Imperatives also have at least one other use, and it is an important one. The imperative mood can be used to express maledictions and benedictions—wishes either for ill (curses) or for good (blessings). So when Commander Spock says, “Live long and prosper,” he is pronouncing an imperative, but he is not issuing a command. When the Chaldeans say to Nebuchadnezzar, “O king, live forever,” they are uttering a benediction, not ordering him around (Dan. 2:4). The same thing is happening with the person behind the counter at the drug store who says, “Have a nice day.” No right-thinking person responds, “Who are you to tell me what to do?” Even ordinary people—those who have no idea what the imperative mood might be—recognize that these are not orders. Yet the language of blessing and cursing is grammatically indistinguishable from the language of command. Both employ imperative verbs.
How does one tell the difference? Simple: context. Context is the key to detecting semantic (as opposed to grammatical) distinctions. Here as elsewhere in hermeneutics, context is king.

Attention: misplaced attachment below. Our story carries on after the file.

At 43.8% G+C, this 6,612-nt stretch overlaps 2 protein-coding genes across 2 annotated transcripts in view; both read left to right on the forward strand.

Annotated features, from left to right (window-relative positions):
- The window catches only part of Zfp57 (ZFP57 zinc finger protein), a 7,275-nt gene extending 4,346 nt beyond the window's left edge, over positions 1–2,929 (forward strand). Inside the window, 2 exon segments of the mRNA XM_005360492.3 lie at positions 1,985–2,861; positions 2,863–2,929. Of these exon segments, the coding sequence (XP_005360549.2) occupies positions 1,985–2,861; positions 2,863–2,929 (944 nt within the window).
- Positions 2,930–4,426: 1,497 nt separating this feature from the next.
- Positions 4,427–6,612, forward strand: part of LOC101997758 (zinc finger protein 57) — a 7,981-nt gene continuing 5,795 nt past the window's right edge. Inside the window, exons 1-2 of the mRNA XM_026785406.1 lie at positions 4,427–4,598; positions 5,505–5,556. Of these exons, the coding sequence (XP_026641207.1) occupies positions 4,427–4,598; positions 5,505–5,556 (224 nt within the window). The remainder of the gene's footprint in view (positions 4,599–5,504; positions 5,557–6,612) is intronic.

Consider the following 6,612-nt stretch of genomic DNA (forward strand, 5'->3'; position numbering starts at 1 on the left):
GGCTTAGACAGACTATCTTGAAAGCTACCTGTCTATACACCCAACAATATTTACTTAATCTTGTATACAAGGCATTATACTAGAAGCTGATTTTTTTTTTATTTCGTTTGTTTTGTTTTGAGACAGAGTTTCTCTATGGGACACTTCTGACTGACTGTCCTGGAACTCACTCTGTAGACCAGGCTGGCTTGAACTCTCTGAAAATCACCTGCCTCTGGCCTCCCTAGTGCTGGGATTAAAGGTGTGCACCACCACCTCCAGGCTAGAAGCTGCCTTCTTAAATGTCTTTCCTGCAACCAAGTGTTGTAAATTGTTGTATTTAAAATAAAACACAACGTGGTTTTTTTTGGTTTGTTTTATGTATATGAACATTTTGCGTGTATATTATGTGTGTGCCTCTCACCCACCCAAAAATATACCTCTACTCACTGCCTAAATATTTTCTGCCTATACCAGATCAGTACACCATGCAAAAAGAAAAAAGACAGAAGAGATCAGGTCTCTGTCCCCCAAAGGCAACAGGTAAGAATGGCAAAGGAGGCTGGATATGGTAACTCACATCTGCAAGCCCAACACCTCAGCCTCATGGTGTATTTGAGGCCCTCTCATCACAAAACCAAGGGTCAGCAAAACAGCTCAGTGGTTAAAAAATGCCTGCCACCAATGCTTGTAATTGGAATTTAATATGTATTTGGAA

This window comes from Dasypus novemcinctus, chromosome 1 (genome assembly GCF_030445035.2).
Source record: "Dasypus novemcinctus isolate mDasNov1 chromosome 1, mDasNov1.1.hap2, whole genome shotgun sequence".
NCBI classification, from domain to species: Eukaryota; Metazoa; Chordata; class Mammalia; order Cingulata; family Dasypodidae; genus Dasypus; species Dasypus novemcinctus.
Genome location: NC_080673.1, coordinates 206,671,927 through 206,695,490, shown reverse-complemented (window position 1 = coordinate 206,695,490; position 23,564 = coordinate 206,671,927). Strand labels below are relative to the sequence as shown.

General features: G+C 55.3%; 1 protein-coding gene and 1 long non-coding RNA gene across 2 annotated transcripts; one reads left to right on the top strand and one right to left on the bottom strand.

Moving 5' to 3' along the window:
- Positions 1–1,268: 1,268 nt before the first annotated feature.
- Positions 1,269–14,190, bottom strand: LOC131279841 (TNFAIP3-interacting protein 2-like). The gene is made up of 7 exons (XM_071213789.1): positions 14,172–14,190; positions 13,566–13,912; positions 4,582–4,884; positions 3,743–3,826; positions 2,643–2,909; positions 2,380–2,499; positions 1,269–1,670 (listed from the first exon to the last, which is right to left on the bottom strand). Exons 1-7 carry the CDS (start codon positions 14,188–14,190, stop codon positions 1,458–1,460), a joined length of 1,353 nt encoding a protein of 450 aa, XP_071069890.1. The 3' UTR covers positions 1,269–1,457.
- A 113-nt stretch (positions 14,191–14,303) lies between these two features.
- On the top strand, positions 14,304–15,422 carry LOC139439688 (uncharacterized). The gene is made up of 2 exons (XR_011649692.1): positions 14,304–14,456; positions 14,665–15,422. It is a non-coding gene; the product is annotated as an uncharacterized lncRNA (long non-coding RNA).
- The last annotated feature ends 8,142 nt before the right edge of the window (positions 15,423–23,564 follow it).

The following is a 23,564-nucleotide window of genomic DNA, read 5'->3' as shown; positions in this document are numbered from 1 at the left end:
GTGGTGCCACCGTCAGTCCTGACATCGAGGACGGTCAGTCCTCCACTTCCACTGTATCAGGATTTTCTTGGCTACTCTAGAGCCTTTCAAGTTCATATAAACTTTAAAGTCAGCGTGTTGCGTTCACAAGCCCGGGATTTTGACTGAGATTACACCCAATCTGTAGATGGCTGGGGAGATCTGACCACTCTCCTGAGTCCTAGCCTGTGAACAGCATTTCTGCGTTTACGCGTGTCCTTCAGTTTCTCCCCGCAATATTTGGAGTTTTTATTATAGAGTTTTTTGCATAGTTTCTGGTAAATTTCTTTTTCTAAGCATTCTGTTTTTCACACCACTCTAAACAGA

So does the context indicate whether Genesis 1:28 uses the imperative to issue commands or do something else? I believe it does. In fact, I think that the context of Genesis 1:28 includes two indicators that God is using the language of blessing rather than the language of command. These clues imply that Genesis 1:28 is not a cultural mandate but a divine blessing.
The first clue involves the similar wording in Genesis 1:22. In this verse God has just made the fish and the birds. The verse says, “And God blessed them, saying, Be fruitful, and multiply, and fill the waters in the seas, and let fowl multiply in the earth.” The first part of God’s utterance is identical to that of 1:28: “Be fruitful and multiply.” In this case, the verse tells us explicitly that the words are a blessing—“And God blessed them, saying.” Furthermore, neither fish nor birds are presented as creatures possessing sufficient sentience to understand and obey a command. Clearly 1:22 communicates a blessing, so we would expect that the parallel language of 1:28 should also express a blessing.